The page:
Spouses often share the dream of opening a business together. The opportunity to be your own boss, share your work life with your spouse, and make your own rules is certainly attractive for many people. While this may be an excellent arrangement when you are happily married, it can create considerable complications in the event of a divorce.
If you are currently tied to a business with your spouse and will be going through a divorce, it is important to understand the effects a divorce can have on your business. Saving the business will likely be a top concern when it comes to dividing assets and prioritizing interests during the divorce. As noted in this Wall Street Journal article there are some ways to make this part of a divorce a little easier.
- Plan ahead: When you are starting a business, it can be easy to think in terms of “us.” However, taking some time to make contingency plans in the event of a split later on can help you avoid many difficult decisions down the road.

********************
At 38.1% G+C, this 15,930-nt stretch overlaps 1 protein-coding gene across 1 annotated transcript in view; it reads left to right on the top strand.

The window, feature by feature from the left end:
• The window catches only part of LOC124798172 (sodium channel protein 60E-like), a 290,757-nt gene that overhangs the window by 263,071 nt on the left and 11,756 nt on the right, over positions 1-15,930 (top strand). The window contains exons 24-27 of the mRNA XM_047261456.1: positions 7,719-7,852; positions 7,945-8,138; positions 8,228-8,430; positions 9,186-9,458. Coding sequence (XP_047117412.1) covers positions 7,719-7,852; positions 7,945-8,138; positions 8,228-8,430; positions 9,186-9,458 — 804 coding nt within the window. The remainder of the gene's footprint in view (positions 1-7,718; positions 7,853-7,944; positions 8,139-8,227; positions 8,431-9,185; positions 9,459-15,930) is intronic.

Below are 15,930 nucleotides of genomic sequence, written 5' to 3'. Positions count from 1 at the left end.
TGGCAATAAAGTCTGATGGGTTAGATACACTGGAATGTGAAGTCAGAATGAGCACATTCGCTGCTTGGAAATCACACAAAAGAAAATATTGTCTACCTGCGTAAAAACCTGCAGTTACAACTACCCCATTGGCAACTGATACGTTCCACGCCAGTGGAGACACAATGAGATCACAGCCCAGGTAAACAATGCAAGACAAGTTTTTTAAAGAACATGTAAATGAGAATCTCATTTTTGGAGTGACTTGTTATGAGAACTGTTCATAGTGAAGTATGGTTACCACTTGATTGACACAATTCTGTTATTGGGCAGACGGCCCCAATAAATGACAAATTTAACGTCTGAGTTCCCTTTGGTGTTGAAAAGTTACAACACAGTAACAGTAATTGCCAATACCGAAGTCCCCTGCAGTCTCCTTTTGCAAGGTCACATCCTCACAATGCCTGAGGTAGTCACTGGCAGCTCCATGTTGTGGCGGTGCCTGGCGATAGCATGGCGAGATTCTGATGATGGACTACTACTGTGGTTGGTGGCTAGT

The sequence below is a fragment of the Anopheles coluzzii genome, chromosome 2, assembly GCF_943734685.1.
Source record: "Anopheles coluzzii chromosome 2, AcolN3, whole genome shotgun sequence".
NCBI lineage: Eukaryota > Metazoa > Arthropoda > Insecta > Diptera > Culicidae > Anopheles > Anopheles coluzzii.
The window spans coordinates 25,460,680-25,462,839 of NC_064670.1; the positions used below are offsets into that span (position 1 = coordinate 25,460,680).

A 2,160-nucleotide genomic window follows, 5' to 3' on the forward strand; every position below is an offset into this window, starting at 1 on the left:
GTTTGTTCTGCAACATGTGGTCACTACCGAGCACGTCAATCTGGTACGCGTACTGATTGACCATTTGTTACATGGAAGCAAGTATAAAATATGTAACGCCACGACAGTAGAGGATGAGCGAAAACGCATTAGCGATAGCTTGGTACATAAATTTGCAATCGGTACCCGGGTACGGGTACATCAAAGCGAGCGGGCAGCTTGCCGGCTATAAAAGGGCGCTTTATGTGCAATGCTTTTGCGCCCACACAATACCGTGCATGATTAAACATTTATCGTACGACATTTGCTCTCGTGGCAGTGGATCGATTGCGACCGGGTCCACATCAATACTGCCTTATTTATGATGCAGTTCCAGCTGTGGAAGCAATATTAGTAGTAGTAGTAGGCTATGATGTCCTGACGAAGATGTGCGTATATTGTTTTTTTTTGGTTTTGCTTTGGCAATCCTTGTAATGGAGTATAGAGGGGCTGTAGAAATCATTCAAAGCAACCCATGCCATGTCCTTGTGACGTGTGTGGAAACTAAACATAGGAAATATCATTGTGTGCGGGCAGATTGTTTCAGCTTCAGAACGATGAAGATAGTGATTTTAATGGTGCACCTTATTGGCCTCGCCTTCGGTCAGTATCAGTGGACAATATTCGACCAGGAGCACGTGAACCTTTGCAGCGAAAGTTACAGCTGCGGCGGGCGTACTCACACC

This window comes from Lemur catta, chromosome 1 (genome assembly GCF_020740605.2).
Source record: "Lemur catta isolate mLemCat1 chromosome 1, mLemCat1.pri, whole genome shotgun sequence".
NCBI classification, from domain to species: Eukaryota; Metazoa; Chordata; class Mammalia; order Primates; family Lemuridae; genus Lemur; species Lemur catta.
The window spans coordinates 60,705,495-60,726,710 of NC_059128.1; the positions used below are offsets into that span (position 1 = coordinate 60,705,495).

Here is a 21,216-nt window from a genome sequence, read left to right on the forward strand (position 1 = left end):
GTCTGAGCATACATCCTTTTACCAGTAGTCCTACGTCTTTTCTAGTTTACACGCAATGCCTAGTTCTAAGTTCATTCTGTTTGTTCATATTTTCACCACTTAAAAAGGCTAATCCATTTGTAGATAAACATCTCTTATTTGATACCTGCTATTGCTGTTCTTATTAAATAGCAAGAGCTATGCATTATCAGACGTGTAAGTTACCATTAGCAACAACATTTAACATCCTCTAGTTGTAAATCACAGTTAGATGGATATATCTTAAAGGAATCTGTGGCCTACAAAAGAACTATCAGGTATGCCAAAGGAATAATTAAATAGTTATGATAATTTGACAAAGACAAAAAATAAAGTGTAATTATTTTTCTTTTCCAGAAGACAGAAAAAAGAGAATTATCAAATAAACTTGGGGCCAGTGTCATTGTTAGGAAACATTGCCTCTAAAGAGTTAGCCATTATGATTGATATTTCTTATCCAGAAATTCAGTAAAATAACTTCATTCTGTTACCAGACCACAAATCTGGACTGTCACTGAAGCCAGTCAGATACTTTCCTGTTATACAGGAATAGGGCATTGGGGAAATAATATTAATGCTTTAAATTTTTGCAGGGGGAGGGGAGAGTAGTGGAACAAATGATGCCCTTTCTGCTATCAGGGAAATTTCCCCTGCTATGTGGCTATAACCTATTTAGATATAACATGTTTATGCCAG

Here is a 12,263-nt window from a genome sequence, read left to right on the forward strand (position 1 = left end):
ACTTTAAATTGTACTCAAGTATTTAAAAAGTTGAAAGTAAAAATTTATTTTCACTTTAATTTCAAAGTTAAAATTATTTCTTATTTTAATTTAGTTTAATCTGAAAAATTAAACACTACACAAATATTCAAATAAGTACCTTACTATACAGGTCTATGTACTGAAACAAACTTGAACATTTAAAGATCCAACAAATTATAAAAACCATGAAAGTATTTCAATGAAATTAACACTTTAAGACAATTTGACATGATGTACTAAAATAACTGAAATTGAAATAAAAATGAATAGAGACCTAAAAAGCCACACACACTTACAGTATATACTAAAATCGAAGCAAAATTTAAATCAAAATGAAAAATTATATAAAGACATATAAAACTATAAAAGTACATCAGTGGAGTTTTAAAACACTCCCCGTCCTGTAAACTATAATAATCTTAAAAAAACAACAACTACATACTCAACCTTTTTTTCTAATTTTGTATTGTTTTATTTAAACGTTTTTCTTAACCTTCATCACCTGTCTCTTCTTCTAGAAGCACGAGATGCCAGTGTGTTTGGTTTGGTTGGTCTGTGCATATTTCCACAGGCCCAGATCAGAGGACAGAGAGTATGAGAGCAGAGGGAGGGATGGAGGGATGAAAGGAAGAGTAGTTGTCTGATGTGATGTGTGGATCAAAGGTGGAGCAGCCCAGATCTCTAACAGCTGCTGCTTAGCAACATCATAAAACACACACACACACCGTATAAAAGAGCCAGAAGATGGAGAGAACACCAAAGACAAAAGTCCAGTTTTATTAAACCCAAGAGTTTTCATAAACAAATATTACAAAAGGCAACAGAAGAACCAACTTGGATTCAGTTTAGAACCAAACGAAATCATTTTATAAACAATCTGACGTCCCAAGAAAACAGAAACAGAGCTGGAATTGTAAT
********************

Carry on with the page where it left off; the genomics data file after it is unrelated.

- Reprioritize company goals and responsibilities: You and your ex may decide to stay in the business together. However, working together in the same capacity may no longer be a good idea. Shifting responsibilities so that you don’t have to be in direct conflict and contact can ease the tension without jeopardizing the business.
- Clearly define boundaries and roles: Knowing specifically what you are responsible for and what your ex is responsible for can allow you both to set expectations and take accountability.
- Keep emotions in check: There is a saying that goes, “It’s not personal; it’s business.” If you can make decisions as a business person and not a distraught, bitter ex, it can be easier to keep some perspective and protect your business.
- Assess the alternatives: Do you want to buy out your ex and stay in control of the company? Would you accept a buyout and leave the business? Considering these options will be crucial.
Running a business with someone can be lot like being married. When things are going well, the relationship can be good; when things go sour, self-preservation can become the top priority. With the help of an attorney, you can work through issues including business valuation and property division to protect your company, your career and your financial future.